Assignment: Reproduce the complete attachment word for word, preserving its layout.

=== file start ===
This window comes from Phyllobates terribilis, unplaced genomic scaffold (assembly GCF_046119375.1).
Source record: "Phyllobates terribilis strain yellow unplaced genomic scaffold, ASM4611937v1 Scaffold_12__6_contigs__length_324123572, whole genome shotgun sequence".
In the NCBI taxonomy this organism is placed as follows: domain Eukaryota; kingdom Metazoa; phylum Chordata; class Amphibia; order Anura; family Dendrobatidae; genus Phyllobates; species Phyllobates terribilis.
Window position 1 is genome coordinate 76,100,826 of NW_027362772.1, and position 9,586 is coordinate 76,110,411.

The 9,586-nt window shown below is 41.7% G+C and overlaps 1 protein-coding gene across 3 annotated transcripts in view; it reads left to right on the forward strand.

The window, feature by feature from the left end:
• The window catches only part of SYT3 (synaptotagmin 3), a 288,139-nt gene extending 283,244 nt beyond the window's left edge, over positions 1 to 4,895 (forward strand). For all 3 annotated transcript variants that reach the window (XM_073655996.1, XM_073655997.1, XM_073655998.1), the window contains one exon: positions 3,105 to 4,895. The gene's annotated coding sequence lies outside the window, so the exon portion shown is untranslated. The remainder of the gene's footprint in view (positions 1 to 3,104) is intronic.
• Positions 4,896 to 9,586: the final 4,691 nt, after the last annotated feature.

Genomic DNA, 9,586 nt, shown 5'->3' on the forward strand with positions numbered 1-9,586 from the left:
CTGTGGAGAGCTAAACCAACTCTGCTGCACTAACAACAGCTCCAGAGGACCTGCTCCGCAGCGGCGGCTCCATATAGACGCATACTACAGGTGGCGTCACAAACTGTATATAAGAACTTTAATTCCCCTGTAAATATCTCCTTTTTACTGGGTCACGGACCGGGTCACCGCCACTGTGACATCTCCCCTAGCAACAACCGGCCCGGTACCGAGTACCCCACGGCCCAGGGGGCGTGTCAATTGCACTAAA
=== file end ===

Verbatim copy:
This window comes from Phyllobates terribilis, unplaced genomic scaffold (assembly GCF_046119375.1).
Source record: "Phyllobates terribilis strain yellow unplaced genomic scaffold, ASM4611937v1 Scaffold_12__6_contigs__length_324123572, whole genome shotgun sequence".
In the NCBI taxonomy this organism is placed as follows: domain Eukaryota; kingdom Metazoa; phylum Chordata; class Amphibia; order Anura; family Dendrobatidae; genus Phyllobates; species Phyllobates terribilis.
Window position 1 is genome coordinate 76,100,826 of NW_027362772.1, and position 9,586 is coordinate 76,110,411.

The 9,586-nt window shown below is 41.7% G+C and overlaps 1 protein-coding gene across 3 annotated transcripts in view; it reads left to right on the forward strand.

The window, feature by feature from the left end:
• The window catches only part of SYT3 (synaptotagmin 3), a 288,139-nt gene extending 283,244 nt beyond the window's left edge, over positions 1 to 4,895 (forward strand). For all 3 annotated transcript variants that reach the window (XM_073655996.1, XM_073655997.1, XM_073655998.1), the window contains one exon: positions 3,105 to 4,895. The gene's annotated coding sequence lies outside the window, so the exon portion shown is untranslated. The remainder of the gene's footprint in view (positions 1 to 3,104) is intronic.
• Positions 4,896 to 9,586: the final 4,691 nt, after the last annotated feature.

Genomic DNA, 9,586 nt, shown 5'->3' on the forward strand with positions numbered 1-9,586 from the left:
CTGTGGAGAGCTAAACCAACTCTGCTGCACTAACAACAGCTCCAGAGGACCTGCTCCGCAGCGGCGGCTCCATATAGACGCATACTACAGGTGGCGTCACAAACTGTATATAAGAACTTTAATTCCCCTGTAAATATCTCCTTTTTACTGGGTCACGGACCGGGTCACCGCCACTGTGACATCTCCCCTAGCAACAACCGGCCCGGTACCGAGTACCCCACGGCCCAGGGGGCGTGTCAATTGCACTAAA